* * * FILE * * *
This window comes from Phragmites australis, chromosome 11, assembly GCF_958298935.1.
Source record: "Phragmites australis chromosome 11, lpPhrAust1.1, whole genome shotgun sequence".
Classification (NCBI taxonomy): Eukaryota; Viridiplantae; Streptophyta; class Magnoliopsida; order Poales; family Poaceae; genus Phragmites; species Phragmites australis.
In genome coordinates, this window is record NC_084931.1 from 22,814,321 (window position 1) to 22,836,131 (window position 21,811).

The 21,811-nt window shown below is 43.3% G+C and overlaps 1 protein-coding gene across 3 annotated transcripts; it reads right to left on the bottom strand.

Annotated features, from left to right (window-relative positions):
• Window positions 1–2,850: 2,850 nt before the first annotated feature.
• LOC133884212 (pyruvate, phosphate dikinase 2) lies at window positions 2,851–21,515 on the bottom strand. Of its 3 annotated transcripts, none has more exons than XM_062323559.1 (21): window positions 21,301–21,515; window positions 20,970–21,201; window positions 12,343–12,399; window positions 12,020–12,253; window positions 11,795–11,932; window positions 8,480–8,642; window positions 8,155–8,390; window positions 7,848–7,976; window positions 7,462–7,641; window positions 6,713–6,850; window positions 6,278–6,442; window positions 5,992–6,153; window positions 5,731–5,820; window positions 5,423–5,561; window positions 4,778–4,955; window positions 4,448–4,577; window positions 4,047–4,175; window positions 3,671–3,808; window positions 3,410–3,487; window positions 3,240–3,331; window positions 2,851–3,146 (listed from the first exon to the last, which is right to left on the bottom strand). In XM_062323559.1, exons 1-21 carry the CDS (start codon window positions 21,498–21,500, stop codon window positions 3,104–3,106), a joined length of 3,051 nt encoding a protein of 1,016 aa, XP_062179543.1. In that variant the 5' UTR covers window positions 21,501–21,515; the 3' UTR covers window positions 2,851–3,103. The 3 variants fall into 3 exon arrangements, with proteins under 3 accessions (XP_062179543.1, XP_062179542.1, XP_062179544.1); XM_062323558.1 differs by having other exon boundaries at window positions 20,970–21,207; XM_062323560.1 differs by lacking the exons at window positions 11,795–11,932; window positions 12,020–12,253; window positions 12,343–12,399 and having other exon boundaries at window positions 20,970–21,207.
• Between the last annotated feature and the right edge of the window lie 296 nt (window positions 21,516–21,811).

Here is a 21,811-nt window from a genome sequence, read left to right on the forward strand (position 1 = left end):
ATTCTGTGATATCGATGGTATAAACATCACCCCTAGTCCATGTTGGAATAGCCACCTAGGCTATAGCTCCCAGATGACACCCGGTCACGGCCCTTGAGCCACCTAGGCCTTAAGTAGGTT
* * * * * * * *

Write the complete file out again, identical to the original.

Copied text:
This window comes from Phragmites australis, chromosome 11, assembly GCF_958298935.1.
Source record: "Phragmites australis chromosome 11, lpPhrAust1.1, whole genome shotgun sequence".
Classification (NCBI taxonomy): Eukaryota; Viridiplantae; Streptophyta; class Magnoliopsida; order Poales; family Poaceae; genus Phragmites; species Phragmites australis.
In genome coordinates, this window is record NC_084931.1 from 22,814,321 (window position 1) to 22,836,131 (window position 21,811).

The 21,811-nt window shown below is 43.3% G+C and overlaps 1 protein-coding gene across 3 annotated transcripts; it reads right to left on the bottom strand.

Annotated features, from left to right (window-relative positions):
• Window positions 1–2,850: 2,850 nt before the first annotated feature.
• LOC133884212 (pyruvate, phosphate dikinase 2) lies at window positions 2,851–21,515 on the bottom strand. Of its 3 annotated transcripts, none has more exons than XM_062323559.1 (21): window positions 21,301–21,515; window positions 20,970–21,201; window positions 12,343–12,399; window positions 12,020–12,253; window positions 11,795–11,932; window positions 8,480–8,642; window positions 8,155–8,390; window positions 7,848–7,976; window positions 7,462–7,641; window positions 6,713–6,850; window positions 6,278–6,442; window positions 5,992–6,153; window positions 5,731–5,820; window positions 5,423–5,561; window positions 4,778–4,955; window positions 4,448–4,577; window positions 4,047–4,175; window positions 3,671–3,808; window positions 3,410–3,487; window positions 3,240–3,331; window positions 2,851–3,146 (listed from the first exon to the last, which is right to left on the bottom strand). In XM_062323559.1, exons 1-21 carry the CDS (start codon window positions 21,498–21,500, stop codon window positions 3,104–3,106), a joined length of 3,051 nt encoding a protein of 1,016 aa, XP_062179543.1. In that variant the 5' UTR covers window positions 21,501–21,515; the 3' UTR covers window positions 2,851–3,103. The 3 variants fall into 3 exon arrangements, with proteins under 3 accessions (XP_062179543.1, XP_062179542.1, XP_062179544.1); XM_062323558.1 differs by having other exon boundaries at window positions 20,970–21,207; XM_062323560.1 differs by lacking the exons at window positions 11,795–11,932; window positions 12,020–12,253; window positions 12,343–12,399 and having other exon boundaries at window positions 20,970–21,207.
• Between the last annotated feature and the right edge of the window lie 296 nt (window positions 21,516–21,811).

Here is a 21,811-nt window from a genome sequence, read left to right on the forward strand (position 1 = left end):
ATTCTGTGATATCGATGGTATAAACATCACCCCTAGTCCATGTTGGAATAGCCACCTAGGCTATAGCTCCCAGATGACACCCGGTCACGGCCCTTGAGCCACCTAGGCCTTAAGTAGGTT